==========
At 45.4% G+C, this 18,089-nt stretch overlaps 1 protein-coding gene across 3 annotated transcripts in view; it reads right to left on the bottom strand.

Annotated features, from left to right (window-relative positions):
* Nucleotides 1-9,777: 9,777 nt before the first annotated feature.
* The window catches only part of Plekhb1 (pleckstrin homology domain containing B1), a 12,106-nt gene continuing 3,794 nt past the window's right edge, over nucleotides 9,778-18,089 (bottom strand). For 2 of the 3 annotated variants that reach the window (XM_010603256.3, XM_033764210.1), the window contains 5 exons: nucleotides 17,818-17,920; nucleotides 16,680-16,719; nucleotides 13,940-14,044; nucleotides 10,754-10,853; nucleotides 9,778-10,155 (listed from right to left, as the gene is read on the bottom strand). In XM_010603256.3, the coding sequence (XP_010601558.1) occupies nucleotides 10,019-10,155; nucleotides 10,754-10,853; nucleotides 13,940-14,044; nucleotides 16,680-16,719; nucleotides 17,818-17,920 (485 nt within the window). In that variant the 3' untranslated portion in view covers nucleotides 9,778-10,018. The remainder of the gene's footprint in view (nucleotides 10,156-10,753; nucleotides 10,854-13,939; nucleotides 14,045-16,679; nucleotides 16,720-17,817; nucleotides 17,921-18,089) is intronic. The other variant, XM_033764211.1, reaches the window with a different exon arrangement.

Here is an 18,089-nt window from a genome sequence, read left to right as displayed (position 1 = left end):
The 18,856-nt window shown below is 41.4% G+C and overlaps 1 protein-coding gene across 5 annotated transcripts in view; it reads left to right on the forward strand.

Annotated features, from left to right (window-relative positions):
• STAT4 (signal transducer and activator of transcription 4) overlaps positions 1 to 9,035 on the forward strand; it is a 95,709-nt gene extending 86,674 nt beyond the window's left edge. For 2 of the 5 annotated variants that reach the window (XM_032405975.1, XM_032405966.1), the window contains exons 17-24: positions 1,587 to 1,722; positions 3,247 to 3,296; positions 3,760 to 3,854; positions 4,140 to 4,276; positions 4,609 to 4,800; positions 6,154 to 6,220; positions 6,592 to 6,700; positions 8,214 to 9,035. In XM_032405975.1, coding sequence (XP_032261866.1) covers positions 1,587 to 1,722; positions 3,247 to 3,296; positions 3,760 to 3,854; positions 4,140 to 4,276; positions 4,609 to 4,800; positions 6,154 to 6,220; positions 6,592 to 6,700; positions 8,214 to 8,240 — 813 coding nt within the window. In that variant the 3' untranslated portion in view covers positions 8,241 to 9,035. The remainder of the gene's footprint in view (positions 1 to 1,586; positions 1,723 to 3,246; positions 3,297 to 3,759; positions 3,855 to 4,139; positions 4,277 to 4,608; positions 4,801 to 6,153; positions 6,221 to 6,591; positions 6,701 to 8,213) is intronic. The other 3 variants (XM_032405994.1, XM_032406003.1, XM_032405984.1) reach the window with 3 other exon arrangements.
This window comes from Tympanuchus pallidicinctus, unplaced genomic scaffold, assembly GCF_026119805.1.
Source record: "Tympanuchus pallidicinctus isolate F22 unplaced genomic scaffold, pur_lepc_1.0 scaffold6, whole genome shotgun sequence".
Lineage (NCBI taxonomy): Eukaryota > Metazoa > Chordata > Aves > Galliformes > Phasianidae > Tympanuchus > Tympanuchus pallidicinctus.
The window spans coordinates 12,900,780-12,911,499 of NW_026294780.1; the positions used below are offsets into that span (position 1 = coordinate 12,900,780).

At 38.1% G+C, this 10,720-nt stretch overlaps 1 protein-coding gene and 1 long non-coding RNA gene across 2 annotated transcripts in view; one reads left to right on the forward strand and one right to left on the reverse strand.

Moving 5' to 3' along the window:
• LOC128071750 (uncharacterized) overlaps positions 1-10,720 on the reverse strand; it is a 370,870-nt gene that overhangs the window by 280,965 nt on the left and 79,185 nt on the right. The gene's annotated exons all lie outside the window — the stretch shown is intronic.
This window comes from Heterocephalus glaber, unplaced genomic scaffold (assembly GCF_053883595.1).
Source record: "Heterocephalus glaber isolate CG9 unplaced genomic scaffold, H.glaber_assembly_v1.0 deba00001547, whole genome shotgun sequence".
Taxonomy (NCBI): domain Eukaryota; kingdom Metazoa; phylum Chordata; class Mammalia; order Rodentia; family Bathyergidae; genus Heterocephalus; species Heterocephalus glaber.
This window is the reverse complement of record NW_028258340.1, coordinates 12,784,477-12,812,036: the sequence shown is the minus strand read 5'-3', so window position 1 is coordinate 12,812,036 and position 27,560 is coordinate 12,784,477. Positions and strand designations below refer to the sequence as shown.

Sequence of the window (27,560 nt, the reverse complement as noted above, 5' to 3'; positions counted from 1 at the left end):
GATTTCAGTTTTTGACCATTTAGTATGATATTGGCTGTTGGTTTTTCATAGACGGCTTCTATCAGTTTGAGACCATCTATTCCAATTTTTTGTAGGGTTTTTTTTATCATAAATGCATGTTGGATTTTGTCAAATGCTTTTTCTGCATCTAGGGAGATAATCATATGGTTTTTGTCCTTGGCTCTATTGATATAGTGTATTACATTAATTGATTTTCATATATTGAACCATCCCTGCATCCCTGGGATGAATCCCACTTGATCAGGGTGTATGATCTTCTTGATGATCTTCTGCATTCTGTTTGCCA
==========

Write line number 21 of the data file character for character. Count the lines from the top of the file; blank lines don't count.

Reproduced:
GATTTCAGTTTTTGACCATTTAGTATGATATTGGCTGTTGGTTTTTCATAGACGGCTTCTATCAGTTTGAGACCATCTATTCCAATTTTTTGTAGGGTTTTTTTTATCATAAATGCATGTTGGATTTTGTCAAATGCTTTTTCTGCATCTAGGGAGATAATCATATGGTTTTTGTCCTTGGCTCTATTGATATAGTGTATTACATTAATTGATTTTCATATATTGAACCATCCCTGCATCCCTGGGATGAATCCCACTTGATCAGGGTGTATGATCTTCTTGATGATCTTCTGCATTCTGTTTGCCA